The outlay for capital expenditure in the Union Budget has been stepped up sharply by 35.4% from 5.54 lakh crore in the current year to 7.50 lakh crore in FY 2023. This is 2.2 times the expenditure of FY 2020 and will be 2.9% of the GDP. As much capable it is of making headlines, it is important to note that the Government had made little effort towards capital expenditure in its first regime which had resulted in economic recession and then the pandemic shook the country further. However, now it is fascinating to see that the Government finally understands and accepts its responsibility to increase spending and develop public infrastructure. Unlike prior years, and in continuation to the previous year, this year’s budget reiterates Government’s focus on public infrastructure spending under a new banner ‘PM GatiShakti’ – that’s good news as infrastructure means more long-term spending, more employment and a higher supply of money in the economy. However, the announcements that followed the mighty mission title, do not justify it.
As per budget announcements, the Government has plans to improve the transportation in the country under its ‘PM GatiShakti’ plan comprising Road, Railways, Metros, Ropeways, Warehouses, etc. and digital initiatives for seamless connectivity of the same. You are going to hear the word ‘digital initiatives’ quite a time in the publication as Government considers it a strategic move. However, given the era we live in, these digital initiatives comprising of building websites, combining websites, constructing databases and online training or libraries, aren’t a big thing that deserves a mention in the annual budget. Besides, taxpayers who have experienced the digital initiatives of GST Portal, Eway Bill Portal, MCA 2.0 and the latest “high-tech” Income Tax Portal, would be well-aware of the ground reality. It has been announced that 400 Vande Bharat trains will be ‘manufactured over the next 3 years and that shouldn’t be confused with 400 new trains on the railway tracks! ‘Kavach’ security measures for the safety of railways would be extended to 2,000 kilometres of railway track. Few announcements such as the faster implementation of metro systems, multimodal data connectivity and ‘One station, one product’ are vague announcements for ‘vocabulary analysis of budget’ and not required mention in the budget.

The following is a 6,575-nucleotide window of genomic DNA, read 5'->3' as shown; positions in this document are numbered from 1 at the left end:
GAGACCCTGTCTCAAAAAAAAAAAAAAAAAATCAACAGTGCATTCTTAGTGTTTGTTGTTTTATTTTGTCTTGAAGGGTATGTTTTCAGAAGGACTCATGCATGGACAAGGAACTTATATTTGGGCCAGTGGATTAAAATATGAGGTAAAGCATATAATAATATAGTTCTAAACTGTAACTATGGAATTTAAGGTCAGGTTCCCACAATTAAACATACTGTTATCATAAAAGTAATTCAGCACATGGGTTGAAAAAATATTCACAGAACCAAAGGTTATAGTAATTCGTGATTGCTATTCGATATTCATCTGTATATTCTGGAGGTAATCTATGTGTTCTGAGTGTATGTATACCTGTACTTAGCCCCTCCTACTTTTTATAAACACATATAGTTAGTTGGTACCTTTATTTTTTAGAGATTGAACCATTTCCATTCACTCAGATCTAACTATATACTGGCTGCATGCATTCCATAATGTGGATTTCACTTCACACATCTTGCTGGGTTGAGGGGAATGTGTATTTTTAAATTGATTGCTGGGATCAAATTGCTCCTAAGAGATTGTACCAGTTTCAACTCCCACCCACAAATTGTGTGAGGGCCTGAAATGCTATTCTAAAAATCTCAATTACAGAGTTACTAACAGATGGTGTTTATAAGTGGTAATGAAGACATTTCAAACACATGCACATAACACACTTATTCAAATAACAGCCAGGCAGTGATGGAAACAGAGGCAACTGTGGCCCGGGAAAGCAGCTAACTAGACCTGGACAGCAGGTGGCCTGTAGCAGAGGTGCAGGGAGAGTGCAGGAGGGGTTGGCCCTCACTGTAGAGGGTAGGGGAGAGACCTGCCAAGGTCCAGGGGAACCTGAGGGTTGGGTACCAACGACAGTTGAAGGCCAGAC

Farm bill protests were the political highlight of the past year and there were high expectations that Government would try to lure these voters. The allocation for minimum support price is right there, as usual, to garner the trust of the farmers and stay in line with promises made by the Government. The introduction of ‘Kisan Drones’ is a good push towards innovation in the agriculture sector, something that can uplift the efficiency of farming in the country. Other announcements for millets, oilseeds, packages for fruits and vegetables, digital and hi-tech services are vague announcements as they neither specify the amount allocated nor elaborate the scheme (if any planned). We would know more about these schemes as and when concerned ministries chalk out the detailed plan and scheme. Ken-Betwa project will take more time before the benefits reap and consensus on the river linking project may be a more critical task than the actual project.